Gary Spaulding, Senior Gleaner Writer
A mixture of relief and anger has greeted the decision by controversial member of the Jamaica Labour Party (JLP) Everald Warmington to withdraw his application in the Supreme Court to bar the election of three of the party's four deputy leaders at today's annual conference.
While there is widespread agreement that Warmington is on the right side of the party's constitution, many within the organisation have taken issue with his decision to bring the matter into the public domain.
Warmington contended in his application for an injunction to block the election that under the party's constitution, Christopher Tufton, Audley Shaw, and Desmond McKenzie were not properly nominated to be elected JLP deputy leaders.
However, he opted to withdraw the application yesterday hours before it was expected to be heard in court.
In a swift reaction yesterday, Shaw welcomed the decision even as he raised questions about Warmington's motive.
According to Shaw and careful reading of the party's constitution, the related operation manual would show that all the leaders had been elected in breach of the rules.
"Mr Warmington cannot be selective in seeking to apply the constitution. There are breaches in virtually every post, so why is he being selective and targeting three senior members?" said Shaw.
"I am questioning seriously whether this was a matter of principle, or whether there is some ulterior motive," added Shaw.
targeting persons unfairly
He said it appears Warmington and those behind him are seeking to unfairly target some persons rather than looking to ensure that going forward, no one is elected in breach of the constitution.
"The party would be well advised not to allow Warmington and those behind him to hijack and derail the party. If I am not confirmed as a deputy leader at annual conference tomorrow (today), I am prepared to walk away as a deputy leader," Shaw warned.
Fellow deputy leader Tufton also indicated that he would be willing to walk away because of what he suspected was more about political positioning than any matter of principle.
"If the party is willing to allow the select application of the rules by persons with their agendas, then I'm willing to walk away," Tufton told The Sunday Gleaner as he also argued that most of the leadership of the party had been elected or selected in breach of aspects of the constitution
In the meantime, Ed Bartlett, one of the aspirants for the position of JLP chairman, welcomed Warmington's decision.
"It is a most unfortunate action, which should never happen, and thank goodness it is being resolved where it essentially should - within the party," asserted Bartlett.
"Indeed, we in the party must think deeply on this matter and resolve to ensure that this recourse is never again contemplated," he added.
Daryl Vaz, another senior JLP member, expressed outrage at Warmington's initial move.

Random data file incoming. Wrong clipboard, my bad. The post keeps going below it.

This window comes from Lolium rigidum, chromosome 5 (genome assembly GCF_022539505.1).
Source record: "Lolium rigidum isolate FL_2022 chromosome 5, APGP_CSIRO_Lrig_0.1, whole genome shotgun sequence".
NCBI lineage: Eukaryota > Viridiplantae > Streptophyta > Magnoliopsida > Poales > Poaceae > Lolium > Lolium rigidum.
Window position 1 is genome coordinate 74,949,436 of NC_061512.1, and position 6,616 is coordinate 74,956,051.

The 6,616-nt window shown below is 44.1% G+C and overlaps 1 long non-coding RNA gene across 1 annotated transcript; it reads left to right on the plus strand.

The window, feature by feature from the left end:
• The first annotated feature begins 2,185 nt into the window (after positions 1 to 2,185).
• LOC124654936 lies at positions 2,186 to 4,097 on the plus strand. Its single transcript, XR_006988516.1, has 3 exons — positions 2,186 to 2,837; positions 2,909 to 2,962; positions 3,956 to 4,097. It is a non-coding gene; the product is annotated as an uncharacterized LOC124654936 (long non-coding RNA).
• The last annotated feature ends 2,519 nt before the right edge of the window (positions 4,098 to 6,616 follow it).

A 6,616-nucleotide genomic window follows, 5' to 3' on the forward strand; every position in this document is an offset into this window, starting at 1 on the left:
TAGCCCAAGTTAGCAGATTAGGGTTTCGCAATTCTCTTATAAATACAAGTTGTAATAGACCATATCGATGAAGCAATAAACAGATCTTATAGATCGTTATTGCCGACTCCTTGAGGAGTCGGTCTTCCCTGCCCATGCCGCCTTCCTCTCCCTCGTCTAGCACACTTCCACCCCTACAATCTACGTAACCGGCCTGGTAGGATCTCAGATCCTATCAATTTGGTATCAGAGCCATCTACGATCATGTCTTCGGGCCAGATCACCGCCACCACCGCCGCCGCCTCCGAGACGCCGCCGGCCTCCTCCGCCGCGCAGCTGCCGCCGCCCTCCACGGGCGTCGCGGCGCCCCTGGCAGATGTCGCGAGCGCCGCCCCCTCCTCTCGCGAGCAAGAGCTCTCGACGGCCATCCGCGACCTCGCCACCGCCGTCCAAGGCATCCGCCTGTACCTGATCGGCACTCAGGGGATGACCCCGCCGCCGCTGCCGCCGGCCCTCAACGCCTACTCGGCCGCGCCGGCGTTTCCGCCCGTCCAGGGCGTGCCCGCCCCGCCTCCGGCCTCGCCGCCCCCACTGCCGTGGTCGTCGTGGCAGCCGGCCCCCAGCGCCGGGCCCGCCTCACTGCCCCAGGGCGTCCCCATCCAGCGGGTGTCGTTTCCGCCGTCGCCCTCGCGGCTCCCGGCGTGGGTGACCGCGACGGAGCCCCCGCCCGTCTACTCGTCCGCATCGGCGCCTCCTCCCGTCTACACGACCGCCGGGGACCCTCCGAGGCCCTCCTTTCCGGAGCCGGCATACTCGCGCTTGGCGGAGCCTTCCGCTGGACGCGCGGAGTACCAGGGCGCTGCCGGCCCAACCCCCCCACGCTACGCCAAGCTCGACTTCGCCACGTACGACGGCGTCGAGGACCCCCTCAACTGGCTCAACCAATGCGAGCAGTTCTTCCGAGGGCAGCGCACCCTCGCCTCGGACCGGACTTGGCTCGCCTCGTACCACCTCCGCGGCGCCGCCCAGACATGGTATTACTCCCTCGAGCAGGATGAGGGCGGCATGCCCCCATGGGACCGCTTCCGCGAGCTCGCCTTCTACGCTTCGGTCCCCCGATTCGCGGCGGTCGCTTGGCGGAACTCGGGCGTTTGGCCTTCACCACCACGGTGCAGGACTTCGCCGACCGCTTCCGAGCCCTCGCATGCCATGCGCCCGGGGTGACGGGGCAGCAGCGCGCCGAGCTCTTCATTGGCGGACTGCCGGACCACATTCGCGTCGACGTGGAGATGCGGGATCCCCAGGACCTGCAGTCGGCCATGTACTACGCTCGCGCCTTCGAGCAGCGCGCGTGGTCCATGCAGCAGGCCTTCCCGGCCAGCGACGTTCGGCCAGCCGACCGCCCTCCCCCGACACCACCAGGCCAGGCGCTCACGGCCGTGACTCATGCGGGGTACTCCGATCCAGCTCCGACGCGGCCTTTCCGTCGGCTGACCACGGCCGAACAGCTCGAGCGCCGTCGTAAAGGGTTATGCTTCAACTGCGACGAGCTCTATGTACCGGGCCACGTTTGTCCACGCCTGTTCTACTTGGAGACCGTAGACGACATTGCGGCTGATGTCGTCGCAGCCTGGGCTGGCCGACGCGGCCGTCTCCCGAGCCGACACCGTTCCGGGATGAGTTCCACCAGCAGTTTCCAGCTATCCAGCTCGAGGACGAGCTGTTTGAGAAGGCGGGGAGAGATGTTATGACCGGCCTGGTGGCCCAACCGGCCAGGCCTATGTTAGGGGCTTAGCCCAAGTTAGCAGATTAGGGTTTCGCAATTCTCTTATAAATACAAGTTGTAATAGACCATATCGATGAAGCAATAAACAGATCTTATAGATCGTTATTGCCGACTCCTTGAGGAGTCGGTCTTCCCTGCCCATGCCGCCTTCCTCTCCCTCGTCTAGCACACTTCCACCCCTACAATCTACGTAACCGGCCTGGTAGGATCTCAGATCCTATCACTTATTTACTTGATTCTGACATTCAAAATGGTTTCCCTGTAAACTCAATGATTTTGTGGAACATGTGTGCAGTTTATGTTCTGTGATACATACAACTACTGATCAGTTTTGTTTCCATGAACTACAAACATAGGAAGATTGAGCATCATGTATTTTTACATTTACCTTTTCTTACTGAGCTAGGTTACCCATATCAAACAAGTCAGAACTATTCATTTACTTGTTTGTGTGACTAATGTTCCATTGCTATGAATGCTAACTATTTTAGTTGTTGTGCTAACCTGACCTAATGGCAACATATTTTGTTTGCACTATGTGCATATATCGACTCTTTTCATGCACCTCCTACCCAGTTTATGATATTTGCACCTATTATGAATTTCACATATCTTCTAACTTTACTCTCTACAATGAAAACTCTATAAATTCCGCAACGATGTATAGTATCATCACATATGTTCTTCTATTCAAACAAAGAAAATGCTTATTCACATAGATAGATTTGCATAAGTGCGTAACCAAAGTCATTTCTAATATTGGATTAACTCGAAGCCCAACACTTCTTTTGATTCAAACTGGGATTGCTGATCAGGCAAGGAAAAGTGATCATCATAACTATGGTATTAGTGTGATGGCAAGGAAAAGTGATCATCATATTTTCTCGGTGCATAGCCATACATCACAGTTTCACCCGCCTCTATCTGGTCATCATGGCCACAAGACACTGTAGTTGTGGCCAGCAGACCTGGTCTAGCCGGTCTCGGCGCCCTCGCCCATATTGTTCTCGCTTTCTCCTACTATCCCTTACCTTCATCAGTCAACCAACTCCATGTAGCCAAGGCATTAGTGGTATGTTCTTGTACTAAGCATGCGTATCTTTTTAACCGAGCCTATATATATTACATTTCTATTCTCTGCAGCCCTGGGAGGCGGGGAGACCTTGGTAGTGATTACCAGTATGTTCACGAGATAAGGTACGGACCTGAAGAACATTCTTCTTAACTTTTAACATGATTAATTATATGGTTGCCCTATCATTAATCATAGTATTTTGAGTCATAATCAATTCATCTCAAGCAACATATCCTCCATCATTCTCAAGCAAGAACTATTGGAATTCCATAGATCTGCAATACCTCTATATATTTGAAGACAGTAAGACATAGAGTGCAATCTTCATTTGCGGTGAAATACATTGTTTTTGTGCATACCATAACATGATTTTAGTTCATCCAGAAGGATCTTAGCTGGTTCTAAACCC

Vaz suggested that while Warmington had withdrawn the application, his public action brought the JLP into disrepute and he should be sanctioned.
According to Vaz, he would not be attending conference today as a mark of protest.
"The time has finally come for the party to decide whether Mr Warmington is an independent MP or a JLP MP," declared Vaz.
"I could never in good conscience be a part of this attempt to bring Sir Alexander Bustamante's party into disrepute for people's personal agendas," he added.
"I will facilitate the JLP delegates of Western Portland's attendance, but I will not be attending on a position of respect for Bustamante's party that I have had the honour to serve and represent," asserted Vaz.
Stressing that he had no issue with Warmington or any member raising a constitutional or any other matter that warranted attention, Vaz argued that the matter could be handled internally.
"Annual conference, or Central Executive, the two highest bodies of the party, is the correct forum to do so," he argued.
"If one does not feel that they have received redress, then that is the appropriate time to consider a legal remedy through the courts."
Vaz was supported by another senior member, who agreed that the matter could have been addressed internally.
"There is no intention to muzzle any member, but there is a proper avenue to pursue when something is amiss," the JLP member argued while requesting that his name be withheld.
He suggested that as the most powerful force in the JLP, today's conference would have been the appropriate forum to address the issue, instead of bringing the party into disrepute.
"To be frank, Warmington's application appears to be vexatious and frivolous as the remedy that he seeks is vested in the annual conference, the forum in which the leader and deputy leaders are elected," the member contended.